Karen Dubin, Founder & Director of Sniffapalooza, can clock her interest in fragrance down to the day. She was four years old.

“My Grandmother Rose started working when she was eight. When she became 60, she took the money she had saved and began taking cruises to see the world on the luxury liners that would be at sea for three months at a time. When she came back from her first trip, she brought me scented soaps from hotels like The Ritz and The Savoy. I kept them in a little shoebox. She noticed I was attracted to the scents, and on her next trip, she brought me back small bottles of perfume—Joy, Chanel, Carven. I loved the packaging, too. That really started it!”

Avoiding sugary-sweet scents as a young girl, Karen started wearing men’s scents (Ralph Lauren Chaps for Men) at the age of 10. She spent her allowance on fragrances—the first bottle she bought was Lanvin Arpège when she was six. She can even recite the classic ads for Arpège: “Promise Her Anything, But Give Her Arpège.”

Karen’s increasing interest and knowledge of perfume ultimately became the driving force behind creating Sniffapalooza in 2002, the international event-based organization for fragrance enthusiasts. The philosophy of Sniffapalooza is to celebrate fragrance as an art, and its creators—perfumers—as artists.

“Perfumers are like rock stars to us!” Karen said.

The first event comprised only four people, a woman from Queens, and two women who came in from Cleveland for the day.

“We shopped, compared fragrances, ate, and talked about jobs, kids, husbands and boyfriends. It was so much fun being with people who love what you love!”

Soon the events grew larger. “It wasn’t difficult. I had a following from when I wrote fragrance reviews for MakeupAlley.com, and I was a fixture at the fragrance counters of Barneys, Takashimaya, Henri Bendel and other stores…known as a really knowledgeable consumer. We had the first ‘meetup’ before the word ‘meetup’ ever existed!”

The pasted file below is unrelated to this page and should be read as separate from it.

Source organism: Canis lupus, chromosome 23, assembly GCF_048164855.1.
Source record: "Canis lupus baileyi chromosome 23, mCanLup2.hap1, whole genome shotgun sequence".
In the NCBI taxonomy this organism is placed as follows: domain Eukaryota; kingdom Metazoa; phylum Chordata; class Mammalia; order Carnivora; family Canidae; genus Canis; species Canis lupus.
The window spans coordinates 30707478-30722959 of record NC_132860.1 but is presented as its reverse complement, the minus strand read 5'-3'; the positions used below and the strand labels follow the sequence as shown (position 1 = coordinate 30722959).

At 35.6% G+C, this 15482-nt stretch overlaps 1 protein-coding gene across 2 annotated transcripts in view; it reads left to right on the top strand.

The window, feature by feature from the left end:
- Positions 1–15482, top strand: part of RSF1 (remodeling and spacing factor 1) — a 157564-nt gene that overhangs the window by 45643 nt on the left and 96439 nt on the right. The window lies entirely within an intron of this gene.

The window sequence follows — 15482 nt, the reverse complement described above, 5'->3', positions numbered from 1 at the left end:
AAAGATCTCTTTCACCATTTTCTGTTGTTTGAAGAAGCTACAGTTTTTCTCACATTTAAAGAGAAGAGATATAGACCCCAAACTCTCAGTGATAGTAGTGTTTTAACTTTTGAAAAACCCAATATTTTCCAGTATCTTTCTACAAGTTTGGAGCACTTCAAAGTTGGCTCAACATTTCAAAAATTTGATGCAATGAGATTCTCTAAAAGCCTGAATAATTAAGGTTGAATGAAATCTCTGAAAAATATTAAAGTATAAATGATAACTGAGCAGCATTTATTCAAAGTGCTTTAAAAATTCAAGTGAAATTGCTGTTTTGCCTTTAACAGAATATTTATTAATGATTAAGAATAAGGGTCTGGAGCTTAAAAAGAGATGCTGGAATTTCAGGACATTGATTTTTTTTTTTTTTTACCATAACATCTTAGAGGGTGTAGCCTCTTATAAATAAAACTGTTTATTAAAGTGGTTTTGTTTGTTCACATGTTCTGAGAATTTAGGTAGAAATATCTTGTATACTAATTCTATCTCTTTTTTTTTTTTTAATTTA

What excites Karen most about winning this year’s Great Idea Award for Fragrance Innovation? She’s the first consumer to win it.

“That’s kind of wonderful. I’m really winning this for all the other consumers out there. This wasn’t my job, it came from pure passion!”

Up until the summer of 2012, Karen held down a full-time career in advertising as a producer and writer of TV and radio commercials. But over the years, Sniffapalooza became as natural to her as a heartbeat. Her company had its first formal event in 2004 at Bergdorf Goodman, attended by other fragrance enthusiasts she met online. One of those attending was Karen Adams, who eventually became her partner in Sniffapalooza, and together they have turned it into the largest consumer fragrance group on the planet, producing many events as well as a yearly trip abroad to study fragrance in a foreign city. The group has very good relationships with perfumers and has done many events with them, and many have even joined Sniffapalooza.

A turning point for Sniffapalooza was in December 2005, when a feature story about Karen and the group ran on the front page of The Wall Street Journal, complete with a woodcut portrait of Karen. “I felt like we had really arrived!”

While Karen’s group generates sales for stores—and she’s helped several retailers curate their niche fragrance selections—Sniffapalooza has never been monetized. It’s always been about the shared passion and camaraderie of kindred spirits.

“It’s complex. I worked in advertising for over 29 years, but fragrance is really what I’m about—it’s my life. I boldly left a secure job to see if I could forge a career in fragrance, and I was lucky—because of my reputation with Sniffapalooza, I picked up freelance work right away. And now I’m involved in several projects with fragrance houses. This will also give me the time to think about building Sniffapalooza globally.”

Today Karen is trying to figure out her next steps in growing her company, and where she fits in the fragrance industry. What does she think she’s contributed most to it?

“What wound up happening, totally without setting out to, was that with Sniffapalooza I ended up identifying a consumer for the fragrance industry they weren’t even aware of—passionate, knowledgeable, informed—wants to know everything about the perfumer, his process, inspirations, curious about every detail from the first idea on the back of a cocktail napkin to the finished product on the shelf. And, importantly, this consumer buys a lot. Additionally, I gave the consumer a voice. That was a new concept. Fragrance companies and raw material houses know we’re informed, and they trust our opinions and want to know what we think. We’ve become a muse and a powerful marketing tool for the fragrance industry. The consumer is now, rightfully so, a part of the equation.”